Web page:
Putin Nearly Won Ukraine War Before Military Plans Fell Apart: Danish Intel

Putin Nearly Won Ukraine War Before Military Plans Fell Apart: Danish Intel

Russia nearly won its war in Ukraine before its military plans fell apart, according to a Danish intelligence officer.

In an interview with Danish newspaper Berlingske, the head of Russian analysis for Danish intelligence agency Forsvarets Efterretningstjeneste (FE)—identified by only his first name, Joakim—said Danish officials initially believed Russia would take over Ukraine in only two weeks after Russian President Vladimir Putin launched the “special military operation.”

More than 10 months later, Russia is continuing to try to make up for mounting losses in Ukraine, which responded to the invasion with a stronger than anticipated defense effort that was significantly bolstered by military aid from Western allies. Meanwhile, the invasion has exposed weaknesses in Putin’s military, despite its much larger size.

In the early weeks of the invasion, Joakim said, “they were close” to winning the war, but poor decision-making from the Kremlin cost Russia its expected quick victory. He pointed to Putin’s ideological convictions, rather than poor intelligence, as the main reason for Russia’s failures, according to the interview.

Above, an image shows marching Russian military cadets alongside an inset of Russian President Vladimir Putin. Russia nearly won the Ukraine war before a series of military failures that allowed Ukraine to retake occupied territory, according to a Danish intelligence officer.
OLGA MALTSEVA/AFP via Getty Images; Contributor/Getty Images
“We put a lot of the blame for this on Putin’s shoulders,” he said. For instance, he cited decision-making among a small group of his allies that was not shared with others until the “last minute,” saying that caused confusion among the troops. Labeling the invasion a special military operation rather than a war also backfired, as only certain troops could engage in combat until Putin ordered a partial mobilization of reservists in September.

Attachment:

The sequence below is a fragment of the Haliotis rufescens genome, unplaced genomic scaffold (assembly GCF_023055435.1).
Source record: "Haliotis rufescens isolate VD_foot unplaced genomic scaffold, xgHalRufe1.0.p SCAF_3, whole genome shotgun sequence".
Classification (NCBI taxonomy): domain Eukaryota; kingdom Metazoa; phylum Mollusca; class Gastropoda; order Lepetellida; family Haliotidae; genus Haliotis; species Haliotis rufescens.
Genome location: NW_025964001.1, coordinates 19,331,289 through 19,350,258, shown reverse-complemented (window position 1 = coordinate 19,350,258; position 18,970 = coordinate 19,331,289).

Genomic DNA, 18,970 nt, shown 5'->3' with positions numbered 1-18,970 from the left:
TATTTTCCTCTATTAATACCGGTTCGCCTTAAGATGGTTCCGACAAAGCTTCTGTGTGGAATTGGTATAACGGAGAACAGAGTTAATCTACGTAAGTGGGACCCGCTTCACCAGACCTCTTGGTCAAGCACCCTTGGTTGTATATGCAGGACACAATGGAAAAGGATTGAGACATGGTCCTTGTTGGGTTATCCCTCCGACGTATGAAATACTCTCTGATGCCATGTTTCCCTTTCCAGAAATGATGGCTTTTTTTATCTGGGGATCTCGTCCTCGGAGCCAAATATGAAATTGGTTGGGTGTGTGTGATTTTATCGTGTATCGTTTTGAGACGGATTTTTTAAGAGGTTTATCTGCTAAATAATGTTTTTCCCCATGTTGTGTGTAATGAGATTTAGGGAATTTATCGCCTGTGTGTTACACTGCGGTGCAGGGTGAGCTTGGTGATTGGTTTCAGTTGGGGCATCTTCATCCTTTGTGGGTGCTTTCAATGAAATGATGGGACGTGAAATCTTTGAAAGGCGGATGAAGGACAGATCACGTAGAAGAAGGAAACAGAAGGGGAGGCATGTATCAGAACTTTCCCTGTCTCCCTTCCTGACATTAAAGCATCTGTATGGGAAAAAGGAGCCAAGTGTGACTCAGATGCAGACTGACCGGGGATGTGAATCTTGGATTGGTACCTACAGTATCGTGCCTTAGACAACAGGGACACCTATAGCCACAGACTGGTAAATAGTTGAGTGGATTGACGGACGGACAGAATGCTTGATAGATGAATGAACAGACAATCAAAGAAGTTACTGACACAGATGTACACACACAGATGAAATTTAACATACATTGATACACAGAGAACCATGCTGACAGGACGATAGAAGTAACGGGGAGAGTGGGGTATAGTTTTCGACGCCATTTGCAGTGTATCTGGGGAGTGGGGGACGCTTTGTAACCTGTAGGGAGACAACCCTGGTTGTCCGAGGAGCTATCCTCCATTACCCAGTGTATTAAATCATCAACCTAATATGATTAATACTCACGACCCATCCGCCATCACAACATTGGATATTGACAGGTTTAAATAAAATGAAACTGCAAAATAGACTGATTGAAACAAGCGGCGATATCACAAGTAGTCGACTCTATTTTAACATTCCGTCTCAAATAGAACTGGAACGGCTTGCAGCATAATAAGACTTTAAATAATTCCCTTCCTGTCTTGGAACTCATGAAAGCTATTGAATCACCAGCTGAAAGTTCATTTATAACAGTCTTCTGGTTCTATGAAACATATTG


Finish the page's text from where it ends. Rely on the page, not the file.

“These are pretty small factors that ended up deciding the outcome,” Joakim said.

He added that he believes Putin is still interfering in the military’s conduct of the war. He described a recent meeting with his military leaders in December as “the worst idea in the world.”

“He has a general to lead this war. So he shouldn’t be sitting there getting input from all these other generals,” he told the Danish newspaper. He also said he doubts that Russia will be able to launch a winter offensive because of its poorly equipped troops.

The newspaper’s report comes as Putin is facing criticism over his military’s failure to achieve significant goals in the Ukraine war, which has claimed more than 100,000 Russian troops. In the fall, the Ukrainians reclaimed thousands of square miles of previously occupied territory.

Still, Russia had some success in the early weeks of the war, quickly taking regions in the southeastern region of the country. Putin’s troops also made substantial progress in areas around Kyiv, where they have faced accusations of committing human rights abuses and war crimes against civilians.

Joakim told Berlingske that efforts near Kyiv soured after they failed to defeat Ukrainian air defenses to deliver more troops to the region.

A December report from the Institute for the Study of War (ISW) found that, amid growing criticism, Putin canceled a parliamentary address as he struggles to sell his narrative on the war.

In addition, he reportedly canceled a press conference “to avoid answering questions about Russia’s military failures without resorting to excessively obvious manipulation of questioners and questions,” according to the ISW.

Newsweek reached out to the Russian Defense Ministry for comment.  » …
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